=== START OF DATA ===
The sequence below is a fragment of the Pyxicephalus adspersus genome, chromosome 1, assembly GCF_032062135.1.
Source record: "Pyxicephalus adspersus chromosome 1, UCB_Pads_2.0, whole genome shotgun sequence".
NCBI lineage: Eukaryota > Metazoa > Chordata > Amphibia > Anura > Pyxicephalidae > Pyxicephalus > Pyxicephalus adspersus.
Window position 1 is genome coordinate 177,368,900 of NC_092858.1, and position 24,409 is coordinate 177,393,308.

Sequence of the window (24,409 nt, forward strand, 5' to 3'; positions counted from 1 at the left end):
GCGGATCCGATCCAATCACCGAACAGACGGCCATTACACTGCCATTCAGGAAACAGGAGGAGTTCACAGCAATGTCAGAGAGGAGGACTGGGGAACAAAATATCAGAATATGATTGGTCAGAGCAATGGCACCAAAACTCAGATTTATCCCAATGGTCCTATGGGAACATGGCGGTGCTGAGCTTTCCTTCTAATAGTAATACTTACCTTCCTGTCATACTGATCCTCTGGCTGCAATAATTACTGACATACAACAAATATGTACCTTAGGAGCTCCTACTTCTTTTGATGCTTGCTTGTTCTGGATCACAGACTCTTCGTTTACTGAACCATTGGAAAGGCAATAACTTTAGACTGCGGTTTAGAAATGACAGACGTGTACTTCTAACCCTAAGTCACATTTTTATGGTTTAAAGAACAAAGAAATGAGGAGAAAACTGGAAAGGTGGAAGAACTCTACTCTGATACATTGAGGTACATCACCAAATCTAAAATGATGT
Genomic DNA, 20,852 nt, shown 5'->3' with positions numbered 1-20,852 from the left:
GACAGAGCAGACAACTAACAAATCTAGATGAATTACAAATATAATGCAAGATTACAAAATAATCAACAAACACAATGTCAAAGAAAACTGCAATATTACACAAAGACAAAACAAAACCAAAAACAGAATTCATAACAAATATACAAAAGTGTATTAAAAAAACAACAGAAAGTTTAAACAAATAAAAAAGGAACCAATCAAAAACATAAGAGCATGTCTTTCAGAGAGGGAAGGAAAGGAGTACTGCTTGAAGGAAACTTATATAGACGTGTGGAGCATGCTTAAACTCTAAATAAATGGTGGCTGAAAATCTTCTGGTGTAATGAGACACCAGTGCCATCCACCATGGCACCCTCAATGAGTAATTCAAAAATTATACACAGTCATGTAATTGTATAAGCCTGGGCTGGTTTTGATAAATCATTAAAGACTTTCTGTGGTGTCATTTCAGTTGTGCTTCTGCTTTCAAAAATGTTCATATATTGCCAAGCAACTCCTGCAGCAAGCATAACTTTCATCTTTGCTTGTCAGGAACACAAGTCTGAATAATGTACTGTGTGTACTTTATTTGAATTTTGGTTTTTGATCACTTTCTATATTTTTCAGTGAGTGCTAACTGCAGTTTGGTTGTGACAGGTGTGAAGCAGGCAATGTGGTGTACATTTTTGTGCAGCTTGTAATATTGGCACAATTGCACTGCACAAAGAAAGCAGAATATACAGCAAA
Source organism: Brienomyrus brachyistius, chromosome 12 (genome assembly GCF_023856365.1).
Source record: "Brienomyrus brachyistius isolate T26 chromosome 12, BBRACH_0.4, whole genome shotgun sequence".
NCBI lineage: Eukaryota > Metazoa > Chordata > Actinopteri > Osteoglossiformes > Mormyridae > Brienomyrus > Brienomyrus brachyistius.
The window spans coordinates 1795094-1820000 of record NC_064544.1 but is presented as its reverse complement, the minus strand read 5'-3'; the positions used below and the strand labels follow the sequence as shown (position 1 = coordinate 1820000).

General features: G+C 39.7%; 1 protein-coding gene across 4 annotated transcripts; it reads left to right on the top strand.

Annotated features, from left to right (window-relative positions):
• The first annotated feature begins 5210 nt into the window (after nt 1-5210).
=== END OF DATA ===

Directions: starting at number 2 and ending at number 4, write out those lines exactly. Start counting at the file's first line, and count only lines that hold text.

Source record: "Pyxicephalus adspersus chromosome 1, UCB_Pads_2.0, whole genome shotgun sequence".
NCBI lineage: Eukaryota > Metazoa > Chordata > Amphibia > Anura > Pyxicephalidae > Pyxicephalus > Pyxicephalus adspersus.
Window position 1 is genome coordinate 177,368,900 of NC_092858.1, and position 24,409 is coordinate 177,393,308.